One of the big pre-Democratic convention political news stories was the Wikileaks release of DNC emails that purportedly showed party officials working to ensure that Hillary Clinton won the nomination over Bernie Sanders. There was a brief but powerful firestorm over the release that was largely put to rest when Sanders indicated his support for Clinton and urged his followers to get behind her as well.
But discussion of the emails has continued, with some referring to evidence that Russian hackers may have been involved, and speculating that the intent was to help Donald Trump by harming Clinton. Trump is even adding fuel to the fire by telling the Russians that the American press will “reward” them for finding and releasing Clinton’s email. And now the man behind Wikileaks, Julian Assange, is admitting that the timing of the email dump was intended to hurt Clinton as much as possible during the Democratic National Convention.
On June 12, Assange told British network ITV that his organization was in possession of “emails related to Hillary Clinton.” He was asked point-blank by interviewer Robert Peston whether his intentions were to hurt Clinton and help Trump. Assange called Trump unpredictable but said he thought he knew exactly what Clinton would do as president. And he made it clear that part of his concern is what a Clinton presidency would mean for Julian Assange. He told Peston that Clinton was among those who wanted to indict him over the Wikileaks release of American defense documents provided by Chelsea Manning.
Time notes that little attention was paid to what Assange told Peston last month because everyone assumed that he was talking about email from Clinton’s private server. But on July 25, Assange told Democracy Now!’s Amy Goodman and Juan Gonzalez that getting the data out to the public just before the Democratic convention was of paramount importance to him.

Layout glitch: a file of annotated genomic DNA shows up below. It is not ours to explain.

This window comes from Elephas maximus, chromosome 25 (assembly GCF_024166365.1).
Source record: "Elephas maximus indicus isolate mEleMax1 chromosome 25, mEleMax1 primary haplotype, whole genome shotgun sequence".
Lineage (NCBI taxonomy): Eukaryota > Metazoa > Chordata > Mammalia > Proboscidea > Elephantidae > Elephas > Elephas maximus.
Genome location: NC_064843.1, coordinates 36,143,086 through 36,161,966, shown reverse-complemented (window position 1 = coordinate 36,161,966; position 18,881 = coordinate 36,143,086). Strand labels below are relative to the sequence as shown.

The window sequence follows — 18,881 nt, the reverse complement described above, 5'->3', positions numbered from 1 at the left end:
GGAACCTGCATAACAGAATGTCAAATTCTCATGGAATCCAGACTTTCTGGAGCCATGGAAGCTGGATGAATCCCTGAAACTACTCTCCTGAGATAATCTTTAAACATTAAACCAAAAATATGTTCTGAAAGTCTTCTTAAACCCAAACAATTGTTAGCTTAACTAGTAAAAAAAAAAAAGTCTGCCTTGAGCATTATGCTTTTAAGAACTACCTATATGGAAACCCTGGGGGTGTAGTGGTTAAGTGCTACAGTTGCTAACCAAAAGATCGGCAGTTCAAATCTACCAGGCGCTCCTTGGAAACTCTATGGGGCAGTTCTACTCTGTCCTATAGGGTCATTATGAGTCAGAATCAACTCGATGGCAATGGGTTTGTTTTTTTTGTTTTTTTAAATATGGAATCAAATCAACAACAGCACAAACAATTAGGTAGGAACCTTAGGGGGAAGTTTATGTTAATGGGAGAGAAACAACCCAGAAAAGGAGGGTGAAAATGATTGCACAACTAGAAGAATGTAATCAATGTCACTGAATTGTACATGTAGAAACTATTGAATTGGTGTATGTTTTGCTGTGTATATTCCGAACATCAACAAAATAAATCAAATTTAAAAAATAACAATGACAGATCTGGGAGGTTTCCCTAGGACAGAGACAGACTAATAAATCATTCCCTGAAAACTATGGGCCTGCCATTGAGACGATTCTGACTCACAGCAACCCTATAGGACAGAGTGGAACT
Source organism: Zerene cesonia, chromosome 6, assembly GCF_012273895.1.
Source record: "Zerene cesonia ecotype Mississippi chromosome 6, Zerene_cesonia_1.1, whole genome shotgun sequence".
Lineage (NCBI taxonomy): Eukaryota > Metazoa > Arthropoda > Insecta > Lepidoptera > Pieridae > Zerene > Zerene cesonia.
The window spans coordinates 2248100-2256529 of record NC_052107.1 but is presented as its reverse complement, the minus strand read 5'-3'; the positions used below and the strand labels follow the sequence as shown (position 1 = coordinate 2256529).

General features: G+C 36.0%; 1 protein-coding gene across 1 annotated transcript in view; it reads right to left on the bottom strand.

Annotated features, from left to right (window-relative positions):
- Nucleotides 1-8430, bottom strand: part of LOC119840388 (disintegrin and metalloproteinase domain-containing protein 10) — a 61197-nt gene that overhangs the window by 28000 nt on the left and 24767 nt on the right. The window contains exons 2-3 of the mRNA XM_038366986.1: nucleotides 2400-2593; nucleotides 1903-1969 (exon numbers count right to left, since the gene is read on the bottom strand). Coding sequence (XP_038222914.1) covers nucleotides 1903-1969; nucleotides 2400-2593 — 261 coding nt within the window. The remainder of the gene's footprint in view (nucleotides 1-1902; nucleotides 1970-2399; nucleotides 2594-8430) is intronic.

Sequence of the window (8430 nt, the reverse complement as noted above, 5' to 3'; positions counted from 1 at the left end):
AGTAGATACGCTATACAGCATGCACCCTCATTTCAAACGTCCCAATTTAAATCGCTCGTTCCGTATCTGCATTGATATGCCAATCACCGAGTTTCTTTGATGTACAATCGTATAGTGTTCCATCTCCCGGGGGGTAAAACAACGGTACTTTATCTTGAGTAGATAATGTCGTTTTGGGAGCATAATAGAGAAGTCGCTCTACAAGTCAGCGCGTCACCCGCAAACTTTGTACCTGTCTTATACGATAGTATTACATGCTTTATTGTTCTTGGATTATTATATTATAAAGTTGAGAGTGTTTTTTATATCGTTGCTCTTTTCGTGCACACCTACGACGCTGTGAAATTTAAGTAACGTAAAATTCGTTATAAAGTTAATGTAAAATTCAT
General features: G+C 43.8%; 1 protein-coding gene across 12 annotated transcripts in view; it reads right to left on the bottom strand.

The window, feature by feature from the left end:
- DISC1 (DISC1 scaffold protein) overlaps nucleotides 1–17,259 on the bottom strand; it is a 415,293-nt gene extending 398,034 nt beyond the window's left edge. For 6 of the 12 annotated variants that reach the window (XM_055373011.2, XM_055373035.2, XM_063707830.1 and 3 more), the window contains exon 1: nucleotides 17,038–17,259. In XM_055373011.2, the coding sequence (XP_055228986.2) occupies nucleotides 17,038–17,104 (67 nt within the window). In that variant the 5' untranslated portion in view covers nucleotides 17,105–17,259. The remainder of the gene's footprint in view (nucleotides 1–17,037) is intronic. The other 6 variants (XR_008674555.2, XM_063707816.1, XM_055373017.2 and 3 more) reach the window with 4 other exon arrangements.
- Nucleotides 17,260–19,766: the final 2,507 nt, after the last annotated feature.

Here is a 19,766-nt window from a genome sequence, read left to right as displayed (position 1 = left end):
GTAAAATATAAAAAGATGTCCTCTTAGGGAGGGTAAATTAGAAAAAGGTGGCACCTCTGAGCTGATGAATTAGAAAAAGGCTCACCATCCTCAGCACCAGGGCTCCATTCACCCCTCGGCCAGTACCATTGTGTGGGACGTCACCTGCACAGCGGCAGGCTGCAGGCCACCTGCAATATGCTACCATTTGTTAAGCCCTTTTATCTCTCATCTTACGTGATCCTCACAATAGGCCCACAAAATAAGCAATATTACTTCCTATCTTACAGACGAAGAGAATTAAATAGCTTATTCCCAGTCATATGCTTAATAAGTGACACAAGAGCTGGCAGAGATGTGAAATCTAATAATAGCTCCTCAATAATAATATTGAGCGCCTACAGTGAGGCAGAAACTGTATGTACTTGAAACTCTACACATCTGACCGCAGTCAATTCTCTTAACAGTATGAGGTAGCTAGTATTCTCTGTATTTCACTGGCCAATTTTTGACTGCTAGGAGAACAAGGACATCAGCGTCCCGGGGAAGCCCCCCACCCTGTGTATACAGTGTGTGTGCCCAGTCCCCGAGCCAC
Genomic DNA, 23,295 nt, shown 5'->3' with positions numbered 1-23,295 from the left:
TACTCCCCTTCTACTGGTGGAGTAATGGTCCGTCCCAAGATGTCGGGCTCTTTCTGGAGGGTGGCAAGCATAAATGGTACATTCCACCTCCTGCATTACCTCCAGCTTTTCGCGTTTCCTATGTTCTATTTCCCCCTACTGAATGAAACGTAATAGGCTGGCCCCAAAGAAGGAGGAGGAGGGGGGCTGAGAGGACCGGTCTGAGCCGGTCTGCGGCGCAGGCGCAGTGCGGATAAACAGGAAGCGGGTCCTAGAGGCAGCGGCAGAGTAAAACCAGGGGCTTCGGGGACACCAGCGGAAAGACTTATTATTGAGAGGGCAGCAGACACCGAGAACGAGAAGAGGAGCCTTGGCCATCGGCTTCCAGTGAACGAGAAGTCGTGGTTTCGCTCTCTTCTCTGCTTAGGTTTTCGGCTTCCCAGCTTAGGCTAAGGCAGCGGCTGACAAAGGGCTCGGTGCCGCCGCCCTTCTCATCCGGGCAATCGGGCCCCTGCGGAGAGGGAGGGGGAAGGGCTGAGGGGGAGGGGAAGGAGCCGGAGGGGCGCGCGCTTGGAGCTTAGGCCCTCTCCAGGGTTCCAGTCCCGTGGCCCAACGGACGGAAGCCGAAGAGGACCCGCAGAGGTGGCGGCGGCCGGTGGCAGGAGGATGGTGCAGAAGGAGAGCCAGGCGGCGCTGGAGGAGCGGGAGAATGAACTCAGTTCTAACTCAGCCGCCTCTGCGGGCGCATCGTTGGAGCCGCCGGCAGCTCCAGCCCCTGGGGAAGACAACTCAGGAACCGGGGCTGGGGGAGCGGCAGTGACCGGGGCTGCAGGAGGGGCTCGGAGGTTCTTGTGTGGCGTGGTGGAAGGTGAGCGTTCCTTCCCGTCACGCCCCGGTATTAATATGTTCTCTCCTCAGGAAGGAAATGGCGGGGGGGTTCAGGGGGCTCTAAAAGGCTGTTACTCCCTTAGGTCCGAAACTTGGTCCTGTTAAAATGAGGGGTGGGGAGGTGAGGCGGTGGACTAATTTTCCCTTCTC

Often it’s the case that we have to do a lot of exploration and marketing of the material we publish ourselves to get a big political impact for it. But in this case, we knew, because of the pending DNC, because of the degree of interest in the U.S. election, we didn’t need to establish partnerships with The New York Times or The Washington Post. In fact, that might be counterproductive, because they are partisans of one group or another. Rather, we took the data set, analyzed it, verified it, made it in a presentable, searchable form, presented it for all journalists and the public to mine.
If the American left has any illusions remaining about Julian Assange being some sort of great hero for democracy, this should put an end to that belief. Assange is conducting a personal vendetta against Hillary Clinton, who he suggests would be more of a danger to the world than the lunatic she is running against. He gives not one damn if Trump gets elected, as long as Clinton doesn’t.
If Wikileaks wanted to do Americans a favor, they should find and release Trump’s tax returns, which his campaign is now saying he will never release.
For the short-term at least Assange’s plan seems to have failed. Democrats have come together in a show of unity in Philadelphia. Sanders has asked his followers to support Clinton, and some 90 percent of them are doing so, according to recent reports.
Here is what Assange had to say about the email dump on Democracy Now!:
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